ecology - benanbiology

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Transcript ecology - benanbiology

Organization of
life
• Organisms need
each other for
l.iving. They are
dependent on the
other organisms
and the
environment
• 30-65 desibel: Konforsuzluk,
rahatsızlık, sıkılma duygusu,
kızgınlık, konsantrasyon ve uyku
bozukluğu.
65-90 desibel: Kalp atışının
değişimi, solunum hızlanması,
beyin basıncın azalması.
• 90-120 desibel: Metabolizmada
bozukluk, baş ağrısı.
• 120-140 desibel: İç kulakta
bozukluk.
• 140 desibel ve üzeri: Kulak
zarının patlaması.
Otel yatak odası: 30,
Hastaneler: 35,
Yatak odası: 35,
Oturma odası: 60,
Mutfak, banyo: 70,
Motosiklet: 110,
Kabare müziği: 100,
Şehiriçi trafik: 65
There is a pathway of energy flow between
environment and organisms.
Primary consumer
(prey)
Secondary
consumer
(predator)
Tertiary consumer
Decomposers
Page 200
• Autotrophs convert light energy into food(chemical
energy),
• Consumers use this chemical energy.
• Decomposers help matter to recycle in the system.
ENERGY AND NUTRITIONAL
RELATIONSHIPS AMONG ORGANISMS
• The major energy source of all living things is the sun.
• Organisms are divided into 3 groups according to how
they get energy.
•
1. Autotrophs: All green plants and some bacteria are
autotrophs. They use CO2 and H2O and make organic
molecule(carbohydrate). Autotrophs are also called as
producers, because they produce organic molecules from
inorganic compounds. They can directly use sun light to
get their energy. They synthesize their own food by
photosynthesis.
•
• a. Photosynthetic autotrophs: Plants, bacteria
and algae that use sunlight energy to use CO2
and H2O to produce glucose and O2. They have
chlorophyll(prokaryotes) or
chloroplasts(eukaryotes).
• b. Chemosynthetic autotrophs: They are all
bacteria that live in soil, which use oxidation of
inorganic compounds to get energy to make
glucose from CO2. They don’t have chlorophyll.
They don’t use sun light. Nitrification bacteria.
• 2. Heterotrophs: They can not synthesize their own food. They take
their food from other autotrophs or heterotrophs. They use this food
to get energy. Heterotrophs are called consumers.
Heterotrophs are also classified according to their feeding habits.
• A. Holozoic animals take in solid food.
•
Herbivores: only eat plants. Rabbits, cattle, elephants, sheep,
horse are herbivores.
•
Carnivores: only eat animals. Lions, tigers, hawks, wolves,
vultures are carnivores.
•
Omnivores: can eat animal and plants. Humans, bears and
rats are omnivores.
• B. Saprophytes: obtain energy from dead bodies of organisms. They
are also called decomposers. Many bacteria, fungi are decomposers.
They are very important in ecosystem for the recycling of the matter.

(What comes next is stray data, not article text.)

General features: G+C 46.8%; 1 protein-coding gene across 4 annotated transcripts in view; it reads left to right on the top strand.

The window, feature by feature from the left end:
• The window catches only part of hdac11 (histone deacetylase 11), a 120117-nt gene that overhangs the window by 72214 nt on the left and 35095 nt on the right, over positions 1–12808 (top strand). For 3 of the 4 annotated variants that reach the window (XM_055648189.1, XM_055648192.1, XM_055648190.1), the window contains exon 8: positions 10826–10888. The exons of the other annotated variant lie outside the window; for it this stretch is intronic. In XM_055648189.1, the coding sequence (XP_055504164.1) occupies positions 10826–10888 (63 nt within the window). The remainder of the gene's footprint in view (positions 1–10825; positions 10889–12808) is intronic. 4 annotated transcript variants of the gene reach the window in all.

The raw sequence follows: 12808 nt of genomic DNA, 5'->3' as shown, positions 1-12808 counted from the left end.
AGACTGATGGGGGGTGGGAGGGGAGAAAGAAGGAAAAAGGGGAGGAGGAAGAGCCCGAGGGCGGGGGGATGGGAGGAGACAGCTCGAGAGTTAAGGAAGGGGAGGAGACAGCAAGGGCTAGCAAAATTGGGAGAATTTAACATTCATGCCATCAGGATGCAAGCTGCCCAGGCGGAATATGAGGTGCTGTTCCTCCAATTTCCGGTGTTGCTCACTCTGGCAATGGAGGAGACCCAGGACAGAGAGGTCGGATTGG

With the help of the decomposers minerals recycled back in the
system.
c. The permanent relationship between two different
organisms for the purpose of feeding, shelter or protection
is called symbiosis.
•
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1. Mutualism: Both of the organisms benefit from each other. Lichens(algae and
fungi live together), (N fixing bacteria and leguminosae plant)
number
of the
organisms
2. Commensalism: One organism benefits, the other one neither benefits nor
is harmed. (shark and small fishes)
number
of the
organisms
3. Parasitism: One organism benefits, the other is harmed. (tapeworms, lice)
number
of the
organisms
Plant parasites
• Holoparasites: they are completely dependent on
the host plant. rafflesia
• Hemiparasites: they are not completely dependent
on the host, they can be dependent on their host
for nutrition(organic matter) or for water needs.
mistletoe
Animal parasites
• Endoparasites: They live inside the body of the
host. Most of their organ systems degenerate.
• Exoparasites: They live on the outer layer(skin,
fur, hair) of the host.
3. Both autotroph and heterotroph organisms.
They live in soil that lack of nitrogen and to get
their nitrogen they kill flies and digest them
outside of their body then absorb the necessary
materials. Venus fly trap
ECOLOGY
What is Ecology?
• Ecology studies the relationships among
organisms and the interactions between
organisms and their environment.
• All organisms and their environment make up
the ECOSYSTEM. Within the ecosystem each
organism has its own life to live and role to play.
ECOSYSTEM
• Ecosystem is a certain area in which organisms
interact with each other and their environment.
• Within the Ecosystem, there are living and
nonliving factors. Page 191
• Biotic and abiotic factors effect:
– Distribution of organisms
– Size of the population
– Ability to reproduce
Climate( temperature, water amount, light)
• Climate influences natural vegetation. It determines the
type of plants and animals which can live in that area.
• Deserts, rain forests, temperate and arctic regions.
• Also some plants effect the climate of some area. In
our Back sea region forest make this area wetter. The
increase in rainfall , increases the humidity of that area.
• Man also increases the temperature of the world (global
warming.)
Oxygen
• Oxygen determines the life in the ecosystem.